Mercedes Snyder is a community-based midwife and the owner of Something Beautiful Midwifery. Drawn to midwifery when she was 9 years old, Mercedes is a community-based midwife in Washington state. She has also served as a doula and birth assistant, and she estimates she has supported more than 300 families.
Mercedes gets to support more families and parents as an advisor to Designing Motherhood: The Things That Make and Break Our Births. In this Q&A, she talks about curiosity, empowering parents who are Black, Indigenous and People of Color, and how parenthood is a “team” activity.
Discovery Center: What do you hope people take away from Designing Motherhood?
Mercedes Snyder: A lot of times when people are going to have a baby, they walk in almost blindsided by all the information that they receive. And so, I’m hoping that with this [exhibition] it opens up more curiosity — whether someone has children, whether someone doesn’t, whether it’s an aunt or an uncle, a cousin, a sister.
DC: You work to support the birthing process for communities of color and for BIPOC folks. Why is that important?
MS: I think the primary thing is just normalizing good care for families and people of color, of all different tones and shades, because so many have unfortunately heard all the different statistics and have had experiences growing up as children, as teens in the medical establishment of not being listened to, of feeling dismissed and just not feeling humanized. So, for me, when I am talking with people that look like me or are different shades, it’s really important to me that they feel welcome, feel held, feel empowered in all of the decisions that they’re making.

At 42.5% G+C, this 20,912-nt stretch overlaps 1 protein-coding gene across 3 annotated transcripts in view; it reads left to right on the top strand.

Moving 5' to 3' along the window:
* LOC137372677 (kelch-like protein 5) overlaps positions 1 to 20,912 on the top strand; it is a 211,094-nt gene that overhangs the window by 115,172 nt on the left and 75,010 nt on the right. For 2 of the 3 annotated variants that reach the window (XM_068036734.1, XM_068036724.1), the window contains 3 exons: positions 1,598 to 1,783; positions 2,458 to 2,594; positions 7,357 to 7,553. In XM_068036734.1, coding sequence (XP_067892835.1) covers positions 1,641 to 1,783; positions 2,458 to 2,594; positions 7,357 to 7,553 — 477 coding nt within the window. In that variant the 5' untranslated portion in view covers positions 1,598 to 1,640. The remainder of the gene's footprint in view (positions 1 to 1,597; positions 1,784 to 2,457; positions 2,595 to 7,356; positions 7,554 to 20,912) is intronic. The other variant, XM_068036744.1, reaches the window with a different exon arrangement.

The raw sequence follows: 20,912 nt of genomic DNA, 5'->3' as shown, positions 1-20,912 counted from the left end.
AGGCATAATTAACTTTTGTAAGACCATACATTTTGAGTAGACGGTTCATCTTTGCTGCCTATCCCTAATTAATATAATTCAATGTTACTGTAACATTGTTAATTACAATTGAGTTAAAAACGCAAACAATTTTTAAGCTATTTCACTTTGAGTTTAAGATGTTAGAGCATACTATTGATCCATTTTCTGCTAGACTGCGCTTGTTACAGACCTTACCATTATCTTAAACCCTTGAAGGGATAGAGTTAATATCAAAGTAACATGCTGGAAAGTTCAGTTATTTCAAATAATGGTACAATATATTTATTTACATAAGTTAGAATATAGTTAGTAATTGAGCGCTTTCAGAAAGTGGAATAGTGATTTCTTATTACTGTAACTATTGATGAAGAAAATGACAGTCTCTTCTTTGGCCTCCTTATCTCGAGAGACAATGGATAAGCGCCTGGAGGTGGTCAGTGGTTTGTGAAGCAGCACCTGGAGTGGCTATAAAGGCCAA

DC: If you could tell a pregnant parent one thing, what would it be?
MS: I think above anything else, they gotta find the right team, because if you can set in stone the right team and they can at least get you started with the things that you need, all the rest can follow.
And so what I mean by team: Just everybody that’s gonna be in that process with you, holding hands with you, making sure you have sips of water, making sure that you have someone that you can call in the middle of the night and [say]: “Hey, I am having a rough go right now, and I really need to chat.” That you’re gonna have a person that, even though they’re half-sleep, they’ll be like, “Mm-hmm. Yeah, go ahead.”
DC: Have you seen pieces from the exhibit?
MS: I’m still stuck on the birth stool. It’s just been around for ages, and if it ain’t broke, don’t fix it.
(The interview has been edited and condensed for clarity.)